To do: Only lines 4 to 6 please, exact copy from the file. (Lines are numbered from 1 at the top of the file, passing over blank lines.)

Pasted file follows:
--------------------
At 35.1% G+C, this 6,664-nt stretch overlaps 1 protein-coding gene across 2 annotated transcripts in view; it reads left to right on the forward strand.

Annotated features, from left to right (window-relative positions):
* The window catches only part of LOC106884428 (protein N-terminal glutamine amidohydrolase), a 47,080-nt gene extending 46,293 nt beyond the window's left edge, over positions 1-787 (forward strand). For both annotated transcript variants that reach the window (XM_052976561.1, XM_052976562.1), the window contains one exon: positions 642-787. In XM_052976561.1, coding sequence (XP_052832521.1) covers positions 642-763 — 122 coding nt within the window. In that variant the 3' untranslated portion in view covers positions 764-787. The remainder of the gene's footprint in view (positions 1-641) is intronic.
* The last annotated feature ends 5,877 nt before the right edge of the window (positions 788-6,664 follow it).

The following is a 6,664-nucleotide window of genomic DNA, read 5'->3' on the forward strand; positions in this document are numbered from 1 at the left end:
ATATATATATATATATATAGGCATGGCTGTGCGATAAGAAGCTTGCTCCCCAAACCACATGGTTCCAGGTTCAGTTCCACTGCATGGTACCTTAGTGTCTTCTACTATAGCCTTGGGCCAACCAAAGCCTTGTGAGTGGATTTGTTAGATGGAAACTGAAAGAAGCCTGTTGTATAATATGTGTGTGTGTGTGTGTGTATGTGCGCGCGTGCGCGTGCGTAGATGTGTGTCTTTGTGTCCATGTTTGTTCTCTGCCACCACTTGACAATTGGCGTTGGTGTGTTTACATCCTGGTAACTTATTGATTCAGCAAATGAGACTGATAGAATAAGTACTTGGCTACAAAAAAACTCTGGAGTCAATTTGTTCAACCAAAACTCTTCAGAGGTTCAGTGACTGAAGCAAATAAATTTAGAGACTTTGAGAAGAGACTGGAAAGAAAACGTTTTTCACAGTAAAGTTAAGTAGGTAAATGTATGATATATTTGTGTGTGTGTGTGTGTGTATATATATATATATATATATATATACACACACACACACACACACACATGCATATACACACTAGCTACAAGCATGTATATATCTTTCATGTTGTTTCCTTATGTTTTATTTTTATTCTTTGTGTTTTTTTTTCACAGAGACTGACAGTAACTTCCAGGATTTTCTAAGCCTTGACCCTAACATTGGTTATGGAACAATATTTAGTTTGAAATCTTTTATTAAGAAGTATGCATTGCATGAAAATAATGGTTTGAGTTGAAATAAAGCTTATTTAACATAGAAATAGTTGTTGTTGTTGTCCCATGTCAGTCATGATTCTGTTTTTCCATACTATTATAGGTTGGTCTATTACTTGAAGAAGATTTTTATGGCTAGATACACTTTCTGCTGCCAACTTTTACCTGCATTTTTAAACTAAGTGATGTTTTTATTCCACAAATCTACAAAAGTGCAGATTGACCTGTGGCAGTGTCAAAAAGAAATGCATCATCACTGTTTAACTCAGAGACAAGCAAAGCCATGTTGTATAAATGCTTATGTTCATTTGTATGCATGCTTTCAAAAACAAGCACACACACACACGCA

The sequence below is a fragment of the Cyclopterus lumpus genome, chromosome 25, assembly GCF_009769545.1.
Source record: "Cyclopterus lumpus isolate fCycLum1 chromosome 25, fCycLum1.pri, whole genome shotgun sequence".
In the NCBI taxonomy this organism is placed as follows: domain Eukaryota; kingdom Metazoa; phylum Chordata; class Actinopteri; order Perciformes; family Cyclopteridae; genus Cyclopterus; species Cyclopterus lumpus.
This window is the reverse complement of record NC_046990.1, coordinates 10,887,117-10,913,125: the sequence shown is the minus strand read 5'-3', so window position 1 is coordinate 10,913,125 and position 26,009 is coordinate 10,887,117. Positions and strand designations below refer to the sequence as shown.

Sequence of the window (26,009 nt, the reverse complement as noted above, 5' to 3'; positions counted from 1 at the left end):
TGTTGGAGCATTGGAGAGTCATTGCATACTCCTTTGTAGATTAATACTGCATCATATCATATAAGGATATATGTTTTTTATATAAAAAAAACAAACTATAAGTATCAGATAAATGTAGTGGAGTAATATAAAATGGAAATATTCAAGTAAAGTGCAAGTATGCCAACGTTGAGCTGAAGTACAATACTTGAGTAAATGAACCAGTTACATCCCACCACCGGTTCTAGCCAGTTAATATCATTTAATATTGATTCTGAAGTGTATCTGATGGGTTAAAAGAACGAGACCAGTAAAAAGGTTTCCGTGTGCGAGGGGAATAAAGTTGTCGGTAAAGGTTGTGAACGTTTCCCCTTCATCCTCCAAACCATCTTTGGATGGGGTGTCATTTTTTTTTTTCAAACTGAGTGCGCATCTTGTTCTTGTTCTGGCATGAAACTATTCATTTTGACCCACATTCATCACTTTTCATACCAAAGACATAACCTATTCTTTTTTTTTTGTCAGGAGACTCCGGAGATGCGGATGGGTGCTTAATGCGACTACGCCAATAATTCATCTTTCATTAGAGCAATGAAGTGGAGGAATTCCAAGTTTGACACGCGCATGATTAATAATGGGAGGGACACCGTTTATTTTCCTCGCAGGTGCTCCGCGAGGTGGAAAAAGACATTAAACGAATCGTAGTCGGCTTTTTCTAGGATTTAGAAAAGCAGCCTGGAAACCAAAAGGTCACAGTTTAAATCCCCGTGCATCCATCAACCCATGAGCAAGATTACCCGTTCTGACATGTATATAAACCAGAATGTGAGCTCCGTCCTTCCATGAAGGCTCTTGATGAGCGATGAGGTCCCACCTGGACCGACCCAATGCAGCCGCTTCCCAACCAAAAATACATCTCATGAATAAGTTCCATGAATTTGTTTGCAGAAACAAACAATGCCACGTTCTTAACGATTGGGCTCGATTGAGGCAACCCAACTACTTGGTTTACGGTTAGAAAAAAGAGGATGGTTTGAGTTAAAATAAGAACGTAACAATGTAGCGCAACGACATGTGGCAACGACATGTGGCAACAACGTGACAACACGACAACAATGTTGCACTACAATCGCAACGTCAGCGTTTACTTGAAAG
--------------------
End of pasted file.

* The last annotated feature ends 5,877 nt before the right edge of the window (positions 788-6,664 follow it).

The following is a 6,664-nucleotide window of genomic DNA, read 5'->3' on the forward strand; positions in this document are numbered from 1 at the left end:
ATATATATATATATATATAGGCATGGCTGTGCGATAAGAAGCTTGCTCCCCAAACCACATGGTTCCAGGTTCAGTTCCACTGCATGGTACCTTAGTGTCTTCTACTATAGCCTTGGGCCAACCAAAGCCTTGTGAGTGGATTTGTTAGATGGAAACTGAAAGAAGCCTGTTGTATAATATGTGTGTGTGTGTGTGTGTATGTGCGCGCGTGCGCGTGCGTAGATGTGTGTCTTTGTGTCCATGTTTGTTCTCTGCCACCACTTGACAATTGGCGTTGGTGTGTTTACATCCTGGTAACTTATTGATTCAGCAAATGAGACTGATAGAATAAGTACTTGGCTACAAAAAAACTCTGGAGTCAATTTGTTCAACCAAAACTCTTCAGAGGTTCAGTGACTGAAGCAAATAAATTTAGAGACTTTGAGAAGAGACTGGAAAGAAAACGTTTTTCACAGTAAAGTTAAGTAGGTAAATGTATGATATATTTGTGTGTGTGTGTGTGTGTATATATATATATATATATATATATACACACACACACACACACACACATGCATATACACACTAGCTACAAGCATGTATATATCTTTCATGTTGTTTCCTTATGTTTTATTTTTATTCTTTGTGTTTTTTTTTCACAGAGACTGACAGTAACTTCCAGGATTTTCTAAGCCTTGACCCTAACATTGGTTATGGAACAATATTTAGTTTGAAATCTTTTATTAAGAAGTATGCATTGCATGAAAATAATGGTTTGAGTTGAAATAAAGCTTATTTAACATAGAAATAGTTGTTGTTGTTGTCCCATGTCAGTCATGATTCTGTTTTTCCATACTATTATAGGTTGGTCTATTACTTGAAGAAGATTTTTATGGCTAGATACACTTTCTGCTGCCAACTTTTACCTGCATTTTTAAACTAAGTGATGTTTTTATTCCACAAATCTACAAAAGTGCAGATTGACCTGTGGCAGTGTCAAAAAGAAATGCATCATCACTGTTTAACTCAGAGACAAGCAAAGCCATGTTGTATAAATGCTTATGTTCATTTGTATGCATGCTTTCAAAAACAAGCACACACACACACGCA